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A fantastic building designed for care and learning

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Recently my colleague, Kate, and I visited Beatrice Tate School in Tower Hamlets. This is a special school for pupils with severe or profound and multiple learning difficulties. The school moved into a brand new building last year, and we were keen to see how they had settled in.

We could tell that the headteacher, Alan Black, is proud of the building, and we soon saw why! It can’t be easy to design a school suitable for pupils whose needs vary so drastically, but Alan and the architects were clearly ambitious in their plans.

The list of stand-out features is impressive: a trampoline room allows less-mobile pupils to experience movement; studio rooms with high-tech sound systems enable teachers to enhance learning with music; and touch screen computers allow pupils to engage with technology.

There is a hydrotherapy pool, with lighting that can be altered to transform the atmosphere. This means that the pool can suit a variety of individual needs on any given day. It has also been carefully designed to be accessible to all, with a hoist running from a large changing room all the way into the pool.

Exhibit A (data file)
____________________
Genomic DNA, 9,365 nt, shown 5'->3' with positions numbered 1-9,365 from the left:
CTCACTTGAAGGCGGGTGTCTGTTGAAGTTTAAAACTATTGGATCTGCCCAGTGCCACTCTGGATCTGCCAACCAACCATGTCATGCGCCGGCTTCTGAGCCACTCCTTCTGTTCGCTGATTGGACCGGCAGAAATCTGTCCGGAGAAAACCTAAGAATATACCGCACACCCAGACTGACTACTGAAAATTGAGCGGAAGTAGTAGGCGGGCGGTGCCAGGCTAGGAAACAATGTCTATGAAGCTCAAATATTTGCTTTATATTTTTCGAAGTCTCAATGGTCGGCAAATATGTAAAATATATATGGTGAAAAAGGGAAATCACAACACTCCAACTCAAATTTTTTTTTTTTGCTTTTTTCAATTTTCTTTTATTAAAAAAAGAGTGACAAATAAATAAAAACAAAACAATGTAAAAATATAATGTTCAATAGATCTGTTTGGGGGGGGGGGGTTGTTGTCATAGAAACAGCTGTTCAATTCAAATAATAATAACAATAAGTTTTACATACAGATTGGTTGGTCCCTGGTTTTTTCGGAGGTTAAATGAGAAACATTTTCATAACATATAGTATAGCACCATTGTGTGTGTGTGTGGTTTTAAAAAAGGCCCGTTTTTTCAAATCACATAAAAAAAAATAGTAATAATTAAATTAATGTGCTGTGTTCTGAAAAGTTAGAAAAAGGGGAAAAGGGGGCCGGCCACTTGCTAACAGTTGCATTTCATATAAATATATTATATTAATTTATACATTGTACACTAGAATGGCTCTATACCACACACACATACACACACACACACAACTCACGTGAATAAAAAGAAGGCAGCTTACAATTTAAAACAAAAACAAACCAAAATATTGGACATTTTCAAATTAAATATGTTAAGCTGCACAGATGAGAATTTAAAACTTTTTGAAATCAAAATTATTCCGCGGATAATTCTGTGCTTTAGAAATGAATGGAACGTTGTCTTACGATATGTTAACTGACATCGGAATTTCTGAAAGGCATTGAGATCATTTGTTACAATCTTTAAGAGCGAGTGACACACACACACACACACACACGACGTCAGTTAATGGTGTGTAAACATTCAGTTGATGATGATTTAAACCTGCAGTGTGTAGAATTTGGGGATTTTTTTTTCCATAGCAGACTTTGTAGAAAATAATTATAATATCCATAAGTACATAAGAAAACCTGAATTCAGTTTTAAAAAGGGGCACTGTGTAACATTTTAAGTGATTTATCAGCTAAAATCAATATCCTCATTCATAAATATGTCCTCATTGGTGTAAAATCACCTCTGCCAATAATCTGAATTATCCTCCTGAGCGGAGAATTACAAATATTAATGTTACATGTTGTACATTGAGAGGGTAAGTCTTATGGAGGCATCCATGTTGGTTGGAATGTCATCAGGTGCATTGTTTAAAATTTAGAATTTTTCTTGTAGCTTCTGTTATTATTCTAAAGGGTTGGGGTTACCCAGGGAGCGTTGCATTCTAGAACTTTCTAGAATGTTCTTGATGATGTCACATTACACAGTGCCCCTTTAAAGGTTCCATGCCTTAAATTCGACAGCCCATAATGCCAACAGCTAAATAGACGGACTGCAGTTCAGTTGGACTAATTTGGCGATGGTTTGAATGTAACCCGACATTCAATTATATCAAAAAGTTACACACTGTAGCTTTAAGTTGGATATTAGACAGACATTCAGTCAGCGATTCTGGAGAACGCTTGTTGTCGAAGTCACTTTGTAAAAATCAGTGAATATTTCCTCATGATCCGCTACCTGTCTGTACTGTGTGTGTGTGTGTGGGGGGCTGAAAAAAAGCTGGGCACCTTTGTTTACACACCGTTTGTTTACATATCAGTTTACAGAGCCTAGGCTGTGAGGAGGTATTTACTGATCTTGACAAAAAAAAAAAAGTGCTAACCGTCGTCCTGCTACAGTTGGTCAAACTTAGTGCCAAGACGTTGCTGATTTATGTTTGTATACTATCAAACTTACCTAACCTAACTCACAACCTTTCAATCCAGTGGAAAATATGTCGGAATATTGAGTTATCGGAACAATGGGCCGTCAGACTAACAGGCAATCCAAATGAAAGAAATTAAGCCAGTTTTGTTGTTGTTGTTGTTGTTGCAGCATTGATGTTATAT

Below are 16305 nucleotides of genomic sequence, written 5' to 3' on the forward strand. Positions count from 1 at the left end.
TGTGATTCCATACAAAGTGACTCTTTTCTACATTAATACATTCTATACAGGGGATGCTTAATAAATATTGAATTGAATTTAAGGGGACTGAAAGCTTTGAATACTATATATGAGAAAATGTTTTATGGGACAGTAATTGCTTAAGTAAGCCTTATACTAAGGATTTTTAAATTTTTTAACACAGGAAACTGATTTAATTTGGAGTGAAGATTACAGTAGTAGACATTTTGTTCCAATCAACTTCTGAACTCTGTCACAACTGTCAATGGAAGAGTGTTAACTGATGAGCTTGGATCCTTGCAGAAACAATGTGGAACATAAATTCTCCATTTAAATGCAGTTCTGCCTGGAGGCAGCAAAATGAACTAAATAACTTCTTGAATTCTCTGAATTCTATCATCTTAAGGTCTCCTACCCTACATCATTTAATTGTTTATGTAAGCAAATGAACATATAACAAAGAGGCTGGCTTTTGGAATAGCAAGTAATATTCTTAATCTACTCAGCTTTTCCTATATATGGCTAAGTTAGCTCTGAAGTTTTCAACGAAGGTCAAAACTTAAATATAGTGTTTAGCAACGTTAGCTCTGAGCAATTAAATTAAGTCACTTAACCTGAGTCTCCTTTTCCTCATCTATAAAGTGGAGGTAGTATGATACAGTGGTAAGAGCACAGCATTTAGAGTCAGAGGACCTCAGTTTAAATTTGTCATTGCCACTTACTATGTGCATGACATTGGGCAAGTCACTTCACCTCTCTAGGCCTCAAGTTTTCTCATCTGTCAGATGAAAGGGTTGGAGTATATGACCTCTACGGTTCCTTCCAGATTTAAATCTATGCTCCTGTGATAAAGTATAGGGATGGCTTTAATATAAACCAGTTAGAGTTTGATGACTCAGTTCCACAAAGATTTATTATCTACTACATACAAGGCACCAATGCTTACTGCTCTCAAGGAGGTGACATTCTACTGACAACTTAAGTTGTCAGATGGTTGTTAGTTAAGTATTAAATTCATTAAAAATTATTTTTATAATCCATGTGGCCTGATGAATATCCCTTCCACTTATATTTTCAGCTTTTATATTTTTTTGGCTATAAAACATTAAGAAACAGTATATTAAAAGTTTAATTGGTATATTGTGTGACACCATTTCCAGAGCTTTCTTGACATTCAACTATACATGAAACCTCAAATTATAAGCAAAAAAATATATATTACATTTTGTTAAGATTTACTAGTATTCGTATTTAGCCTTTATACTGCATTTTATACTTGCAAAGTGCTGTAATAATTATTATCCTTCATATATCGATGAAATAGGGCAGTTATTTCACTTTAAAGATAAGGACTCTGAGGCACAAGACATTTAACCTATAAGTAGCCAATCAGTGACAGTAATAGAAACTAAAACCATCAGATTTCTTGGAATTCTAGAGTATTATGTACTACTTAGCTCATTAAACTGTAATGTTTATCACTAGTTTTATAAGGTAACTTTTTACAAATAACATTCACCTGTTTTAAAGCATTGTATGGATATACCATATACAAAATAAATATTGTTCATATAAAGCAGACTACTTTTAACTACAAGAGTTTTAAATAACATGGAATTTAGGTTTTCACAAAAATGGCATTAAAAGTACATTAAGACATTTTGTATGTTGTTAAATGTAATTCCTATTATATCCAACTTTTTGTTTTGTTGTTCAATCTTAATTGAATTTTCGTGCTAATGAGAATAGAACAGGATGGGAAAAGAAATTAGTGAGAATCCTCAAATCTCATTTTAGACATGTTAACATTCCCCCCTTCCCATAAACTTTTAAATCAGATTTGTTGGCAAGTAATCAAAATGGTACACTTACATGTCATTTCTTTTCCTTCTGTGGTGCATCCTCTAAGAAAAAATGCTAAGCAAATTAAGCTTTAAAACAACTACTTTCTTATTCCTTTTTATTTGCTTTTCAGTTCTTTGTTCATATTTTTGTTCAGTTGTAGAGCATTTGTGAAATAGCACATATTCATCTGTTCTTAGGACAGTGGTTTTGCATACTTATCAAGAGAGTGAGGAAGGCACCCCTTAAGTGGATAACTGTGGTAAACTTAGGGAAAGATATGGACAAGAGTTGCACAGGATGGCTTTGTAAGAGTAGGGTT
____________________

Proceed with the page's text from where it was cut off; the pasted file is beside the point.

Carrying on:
However, the subtle touches in the building are no less remarkable. Decoration is neutral to avoid distraction to pupils; floors in classrooms and hallways are in different colours to aid visually impaired pupils; and appliances in the food technology room are chosen carefully to mirror those that pupils might have at home.

Funding to create this superb environment came from the ‘Building Schools for the Future’ programme, the school itself, and the local authority.

The school’s shiny new exterior marks it out from its surroundings, and the hydrotherapy pool and trampoline room add a ‘wow’ factor. However, it was the attention to detail and focus on individual needs that really blew us away.

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